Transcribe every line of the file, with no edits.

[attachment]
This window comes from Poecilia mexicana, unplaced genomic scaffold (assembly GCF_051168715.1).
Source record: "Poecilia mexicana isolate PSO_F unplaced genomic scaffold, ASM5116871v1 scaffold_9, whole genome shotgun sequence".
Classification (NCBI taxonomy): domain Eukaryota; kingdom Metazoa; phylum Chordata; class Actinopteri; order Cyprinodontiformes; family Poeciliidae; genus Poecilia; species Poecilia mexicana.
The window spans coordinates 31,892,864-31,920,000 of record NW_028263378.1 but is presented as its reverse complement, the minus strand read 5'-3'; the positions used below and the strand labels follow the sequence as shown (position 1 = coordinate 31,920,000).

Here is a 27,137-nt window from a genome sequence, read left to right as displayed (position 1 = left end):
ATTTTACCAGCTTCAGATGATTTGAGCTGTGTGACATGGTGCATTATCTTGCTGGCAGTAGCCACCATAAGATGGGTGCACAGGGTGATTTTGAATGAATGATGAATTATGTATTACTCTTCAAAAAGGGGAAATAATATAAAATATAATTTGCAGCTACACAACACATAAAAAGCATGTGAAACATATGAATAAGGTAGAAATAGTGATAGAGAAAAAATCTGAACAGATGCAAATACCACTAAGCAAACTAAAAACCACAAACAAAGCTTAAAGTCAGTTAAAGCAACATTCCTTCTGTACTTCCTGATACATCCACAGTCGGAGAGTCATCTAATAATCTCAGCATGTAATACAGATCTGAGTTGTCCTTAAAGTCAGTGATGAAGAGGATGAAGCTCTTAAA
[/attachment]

This window comes from Poecilia mexicana, unplaced genomic scaffold (assembly GCF_051168715.1).
Source record: "Poecilia mexicana isolate PSO_F unplaced genomic scaffold, ASM5116871v1 scaffold_9, whole genome shotgun sequence".
Classification (NCBI taxonomy): domain Eukaryota; kingdom Metazoa; phylum Chordata; class Actinopteri; order Cyprinodontiformes; family Poeciliidae; genus Poecilia; species Poecilia mexicana.
The window spans coordinates 31,892,864-31,920,000 of record NW_028263378.1 but is presented as its reverse complement, the minus strand read 5'-3'; the positions used below and the strand labels follow the sequence as shown (position 1 = coordinate 31,920,000).

Here is a 27,137-nt window from a genome sequence, read left to right as displayed (position 1 = left end):
ATTTTACCAGCTTCAGATGATTTGAGCTGTGTGACATGGTGCATTATCTTGCTGGCAGTAGCCACCATAAGATGGGTGCACAGGGTGATTTTGAATGAATGATGAATTATGTATTACTCTTCAAAAAGGGGAAATAATATAAAATATAATTTGCAGCTACACAACACATAAAAAGCATGTGAAACATATGAATAAGGTAGAAATAGTGATAGAGAAAAAATCTGAACAGATGCAAATACCACTAAGCAAACTAAAAACCACAAACAAAGCTTAAAGTCAGTTAAAGCAACATTCCTTCTGTACTTCCTGATACATCCACAGTCGGAGAGTCATCTAATAATCTCAGCATGTAATACAGATCTGAGTTGTCCTTAAAGTCAGTGATGAAGAGGATGAAGCTCTTAAA